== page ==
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What is the just and fair test to extend time for taxation of costs in Victoria?

Costs Agreements, Billing and Estimates

The question has been addressed again by John Dixon J in the matter of Hih Hsien Lin v WJ Legal  (Aust) Pty Ltd [2023] VSC 52

Here, the law practice issued a lump sum account to the client in 2019.  Several requests for the provision of an itemised bill were made which went unanswered.  The client then, in 2019, filed a complaint with the Legal Services Board (LSB) relating to this issue.  The LSB unsuccessfully attempted to arrange a mediation between the parties in 2021 (the reasons for delay are not apparent from the judgment) with the LSB abandoning the process in July 2022.

The law practice ultimately provided an itemised bill to the client on 24 May 2022.  The summons for taxation was filed on 30 June 2022.

The client contended that the delay was occasioned by a number of factors including his involvement in the underlaying proceedings that the law practice was initially retained in.

It was left to Dixon J to form a view, pursuant to s198(4) Legal Profession Uniform Law as to what was just and fair in all the circumstances, including considerations such as the length of delay, reasons given for it, and prejudice to the respondent, noting with approval the comments of Gorton J in Del Monaco v Velos & Velos Lawyers [2022] VSC 160 that “It requires a consideration of the right of one party to seek an assessment against the legitimate expectation of the other party that any request for an assessment will be made within the statutory period”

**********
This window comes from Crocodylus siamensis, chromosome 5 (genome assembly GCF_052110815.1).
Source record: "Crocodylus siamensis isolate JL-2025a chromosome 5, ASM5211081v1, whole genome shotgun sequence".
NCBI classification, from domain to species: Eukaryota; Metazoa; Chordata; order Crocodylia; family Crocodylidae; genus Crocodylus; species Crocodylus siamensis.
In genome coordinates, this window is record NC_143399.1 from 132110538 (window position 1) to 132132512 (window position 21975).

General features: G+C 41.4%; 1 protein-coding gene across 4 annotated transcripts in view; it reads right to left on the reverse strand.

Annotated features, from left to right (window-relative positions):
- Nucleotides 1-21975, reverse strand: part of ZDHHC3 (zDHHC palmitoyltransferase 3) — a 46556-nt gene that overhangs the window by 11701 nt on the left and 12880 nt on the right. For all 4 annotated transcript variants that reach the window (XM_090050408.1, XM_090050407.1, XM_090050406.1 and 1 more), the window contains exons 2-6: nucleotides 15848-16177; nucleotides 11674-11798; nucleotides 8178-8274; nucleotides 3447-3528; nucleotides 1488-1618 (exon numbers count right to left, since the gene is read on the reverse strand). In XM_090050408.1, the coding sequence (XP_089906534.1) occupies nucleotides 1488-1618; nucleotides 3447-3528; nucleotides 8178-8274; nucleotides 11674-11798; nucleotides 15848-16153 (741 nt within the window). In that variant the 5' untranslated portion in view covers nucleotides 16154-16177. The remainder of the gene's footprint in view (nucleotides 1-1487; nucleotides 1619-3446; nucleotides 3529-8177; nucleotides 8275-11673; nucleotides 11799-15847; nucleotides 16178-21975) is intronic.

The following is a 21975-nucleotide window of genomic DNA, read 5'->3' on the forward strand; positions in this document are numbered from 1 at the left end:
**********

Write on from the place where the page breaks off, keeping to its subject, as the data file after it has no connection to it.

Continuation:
The other considerations to be applied included those outlined in Rohowskyj v S Tomyn & Co [2015] VSC 511 being:

  • whether the client was aware of the right to seek a costs assessment;
  • whether there is evidence suggesting the bill may be excessive;
  • whether the client has paid the bill without demur;
  • the lawyer’s reasons for opposing the assessment, it being important that, as an officer of the court, the lawyer is seen to act honestly, ethically and with proper motives, not merely to prevent the assessment of a bill taking place

Dixon J further added to that list:

  • the lawyer’s conduct in dealing with the contest of the bill. For example, an unjustified reluctance to provide an itemised bill or a serious delay in providing one may tip the scales in favour of allowing an application for assessment out of time.

The application for the extension of time was ultimately granted.


The additional comments from Dixon J are an interesting addition to the general tests.  Not only is the failure to provide an itemised account (if requested in time) a breach of the LPUL which can have disciplinary ramifications, it can also impact on an application for extension.


Charles Ackroyd